Style is a good thing to start with and, despite the fierce competition, KTM has managed to set the RC8 apart by simply implementing their unique razor-sharp lines and not just trying to make their bike resemble something that other manufacturers did. That’s how the single headlight that is longitudinally mounted on the front fairing and perfectly integrated with the windscreen originally ended up on the bike and now is carried on the “R” model. The angular lines from across the side fairing and 4.36 gallons gas tank make no exception as well while the exhaust, which is mounted underneath the engine, will most likely make its presence heard rather than seen so it’s all about delivering and absolutely clean looking motorcycle with a fair share of aggressive touches to match the racing performances.
While the rider seat is positioned at a manageable level, the passenger one looks like saying that the sky is the limit. We don’t know if that’s quite safe, but it looks like nothing we’ve seen before. The five-spoke wheels measuring 17 inches in diameter do look like the appropriate thing for the RC8 to ride on and, as mentioned before, these are brought just a little bit closer together on the brand new RC8 R. Also, this last distinguishes mainly thanks to the Black/White color scheme and Orange frame, which are nothing more or less than the individual colors available for the standard model in 2008 and this year as well.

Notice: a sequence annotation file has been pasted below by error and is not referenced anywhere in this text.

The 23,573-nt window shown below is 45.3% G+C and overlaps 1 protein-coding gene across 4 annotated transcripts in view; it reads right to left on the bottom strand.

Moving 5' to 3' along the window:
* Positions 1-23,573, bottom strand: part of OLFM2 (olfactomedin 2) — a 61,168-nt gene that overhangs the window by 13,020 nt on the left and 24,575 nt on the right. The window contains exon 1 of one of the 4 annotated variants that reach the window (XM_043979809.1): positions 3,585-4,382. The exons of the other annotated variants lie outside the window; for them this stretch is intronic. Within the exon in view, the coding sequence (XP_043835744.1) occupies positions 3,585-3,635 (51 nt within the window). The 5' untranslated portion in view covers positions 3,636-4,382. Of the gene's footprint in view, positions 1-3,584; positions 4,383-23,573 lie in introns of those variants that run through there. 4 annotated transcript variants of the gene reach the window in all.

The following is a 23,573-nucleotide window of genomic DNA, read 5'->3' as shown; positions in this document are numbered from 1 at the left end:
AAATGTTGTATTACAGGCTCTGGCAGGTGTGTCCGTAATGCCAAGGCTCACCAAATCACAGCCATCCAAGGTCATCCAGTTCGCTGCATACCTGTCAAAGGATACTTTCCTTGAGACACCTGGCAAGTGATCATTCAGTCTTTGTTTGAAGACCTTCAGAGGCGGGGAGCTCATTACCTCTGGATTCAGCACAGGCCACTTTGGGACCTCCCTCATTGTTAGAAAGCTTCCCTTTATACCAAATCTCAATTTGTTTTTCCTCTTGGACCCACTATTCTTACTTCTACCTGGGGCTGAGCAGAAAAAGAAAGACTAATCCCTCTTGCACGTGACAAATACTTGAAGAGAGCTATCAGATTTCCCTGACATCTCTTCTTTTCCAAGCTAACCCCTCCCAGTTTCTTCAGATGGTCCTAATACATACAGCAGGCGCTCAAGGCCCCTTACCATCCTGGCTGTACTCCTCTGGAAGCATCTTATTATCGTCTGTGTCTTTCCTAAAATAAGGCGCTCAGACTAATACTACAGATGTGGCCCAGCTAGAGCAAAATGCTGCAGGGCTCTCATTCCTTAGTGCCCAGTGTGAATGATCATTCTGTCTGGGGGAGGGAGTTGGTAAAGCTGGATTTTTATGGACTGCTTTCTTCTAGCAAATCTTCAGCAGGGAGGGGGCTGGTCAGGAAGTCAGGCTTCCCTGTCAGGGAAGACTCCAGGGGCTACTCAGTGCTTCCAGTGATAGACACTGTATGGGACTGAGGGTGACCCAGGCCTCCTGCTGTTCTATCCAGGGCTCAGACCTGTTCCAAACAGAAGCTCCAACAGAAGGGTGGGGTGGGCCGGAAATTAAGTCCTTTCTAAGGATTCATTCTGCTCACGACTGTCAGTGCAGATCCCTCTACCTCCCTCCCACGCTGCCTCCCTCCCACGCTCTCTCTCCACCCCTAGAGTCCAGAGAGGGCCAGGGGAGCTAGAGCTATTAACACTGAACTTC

The 2009 RC8 R is an even greater blast compared to the standard model and it all starts with the bigger and retuned engine. This also required another set of pistons and the fuel injection system now brings a much bigger contribution to the engine delivering a much healthier low end rush. This is one great characteristic that V-twin engines have and the Austrians exploited it to the maximum on this brand new model. Maximum horsepower (170) is now achieved at 10,250rpm and despite the engine type, vibrations don’t become bothering at no time while the sound is the sweetest thing ever if we tend to forget about four-cylinder engines for a little while. And that’s what the new RC8 manages to do with its unique power and torque curves.